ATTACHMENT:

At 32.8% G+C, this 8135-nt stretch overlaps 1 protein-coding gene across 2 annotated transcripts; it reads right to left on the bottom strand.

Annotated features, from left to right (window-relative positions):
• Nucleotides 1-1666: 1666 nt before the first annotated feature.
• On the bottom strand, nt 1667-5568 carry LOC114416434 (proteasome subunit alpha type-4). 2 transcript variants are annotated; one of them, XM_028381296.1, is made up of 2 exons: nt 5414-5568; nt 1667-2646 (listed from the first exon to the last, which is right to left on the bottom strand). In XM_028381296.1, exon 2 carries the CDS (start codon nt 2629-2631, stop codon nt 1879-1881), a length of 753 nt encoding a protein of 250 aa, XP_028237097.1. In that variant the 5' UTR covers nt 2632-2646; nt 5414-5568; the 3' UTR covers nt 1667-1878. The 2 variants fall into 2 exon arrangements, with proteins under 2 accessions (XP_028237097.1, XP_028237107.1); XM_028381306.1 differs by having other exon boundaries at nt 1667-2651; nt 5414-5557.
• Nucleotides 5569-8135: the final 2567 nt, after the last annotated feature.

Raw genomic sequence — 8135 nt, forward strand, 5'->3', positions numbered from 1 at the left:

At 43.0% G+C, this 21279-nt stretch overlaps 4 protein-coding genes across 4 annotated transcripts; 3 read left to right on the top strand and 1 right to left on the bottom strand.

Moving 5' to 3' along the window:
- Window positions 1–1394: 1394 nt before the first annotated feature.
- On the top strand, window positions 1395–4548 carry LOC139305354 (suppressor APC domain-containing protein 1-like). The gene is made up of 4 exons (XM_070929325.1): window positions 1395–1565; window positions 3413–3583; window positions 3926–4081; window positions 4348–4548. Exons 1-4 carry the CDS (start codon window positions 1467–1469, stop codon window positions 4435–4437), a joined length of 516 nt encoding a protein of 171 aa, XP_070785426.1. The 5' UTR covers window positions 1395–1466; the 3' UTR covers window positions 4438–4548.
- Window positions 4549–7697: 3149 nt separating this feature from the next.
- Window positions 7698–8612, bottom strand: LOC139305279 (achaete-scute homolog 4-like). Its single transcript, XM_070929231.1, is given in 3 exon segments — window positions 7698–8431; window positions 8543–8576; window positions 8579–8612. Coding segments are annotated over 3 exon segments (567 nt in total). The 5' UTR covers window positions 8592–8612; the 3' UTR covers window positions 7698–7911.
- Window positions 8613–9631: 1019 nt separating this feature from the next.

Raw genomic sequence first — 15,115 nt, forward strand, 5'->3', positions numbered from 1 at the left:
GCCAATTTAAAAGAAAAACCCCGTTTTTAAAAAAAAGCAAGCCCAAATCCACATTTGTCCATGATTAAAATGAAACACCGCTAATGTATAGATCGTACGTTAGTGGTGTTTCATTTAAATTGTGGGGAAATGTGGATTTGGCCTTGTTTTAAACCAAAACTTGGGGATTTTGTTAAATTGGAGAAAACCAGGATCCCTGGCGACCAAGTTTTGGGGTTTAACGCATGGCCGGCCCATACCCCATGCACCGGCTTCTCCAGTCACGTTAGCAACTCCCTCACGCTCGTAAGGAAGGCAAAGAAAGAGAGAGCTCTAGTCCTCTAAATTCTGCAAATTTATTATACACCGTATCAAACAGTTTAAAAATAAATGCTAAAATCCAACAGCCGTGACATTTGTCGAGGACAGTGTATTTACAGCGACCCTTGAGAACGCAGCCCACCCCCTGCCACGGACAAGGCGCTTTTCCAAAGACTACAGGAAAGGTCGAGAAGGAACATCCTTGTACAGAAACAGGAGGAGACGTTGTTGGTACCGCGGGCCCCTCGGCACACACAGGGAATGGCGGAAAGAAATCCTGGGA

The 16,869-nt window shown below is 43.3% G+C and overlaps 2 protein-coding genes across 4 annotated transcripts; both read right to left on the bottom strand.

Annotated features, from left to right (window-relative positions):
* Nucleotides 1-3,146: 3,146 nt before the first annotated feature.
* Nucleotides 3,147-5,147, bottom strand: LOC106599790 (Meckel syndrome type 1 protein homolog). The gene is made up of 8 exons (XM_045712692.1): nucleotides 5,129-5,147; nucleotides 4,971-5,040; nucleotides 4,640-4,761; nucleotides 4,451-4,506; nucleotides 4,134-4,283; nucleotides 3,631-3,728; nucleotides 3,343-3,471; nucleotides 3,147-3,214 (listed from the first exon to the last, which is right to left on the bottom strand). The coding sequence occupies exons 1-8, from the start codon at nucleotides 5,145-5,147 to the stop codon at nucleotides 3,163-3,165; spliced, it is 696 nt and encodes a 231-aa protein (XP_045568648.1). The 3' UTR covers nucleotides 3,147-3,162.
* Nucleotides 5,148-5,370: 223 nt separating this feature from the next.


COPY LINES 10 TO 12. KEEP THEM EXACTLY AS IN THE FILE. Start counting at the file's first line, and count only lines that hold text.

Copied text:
- On the top strand, window positions 1395–4548 carry LOC139305354 (suppressor APC domain-containing protein 1-like). The gene is made up of 4 exons (XM_070929325.1): window positions 1395–1565; window positions 3413–3583; window positions 3926–4081; window positions 4348–4548. Exons 1-4 carry the CDS (start codon window positions 1467–1469, stop codon window positions 4435–4437), a joined length of 516 nt encoding a protein of 171 aa, XP_070785426.1. The 5' UTR covers window positions 1395–1466; the 3' UTR covers window positions 4438–4548.
- Window positions 4549–7697: 3149 nt separating this feature from the next.
- Window positions 7698–8612, bottom strand: LOC139305279 (achaete-scute homolog 4-like). Its single transcript, XM_070929231.1, is given in 3 exon segments — window positions 7698–8431; window positions 8543–8576; window positions 8579–8612. Coding segments are annotated over 3 exon segments (567 nt in total). The 5' UTR covers window positions 8592–8612; the 3' UTR covers window positions 7698–7911.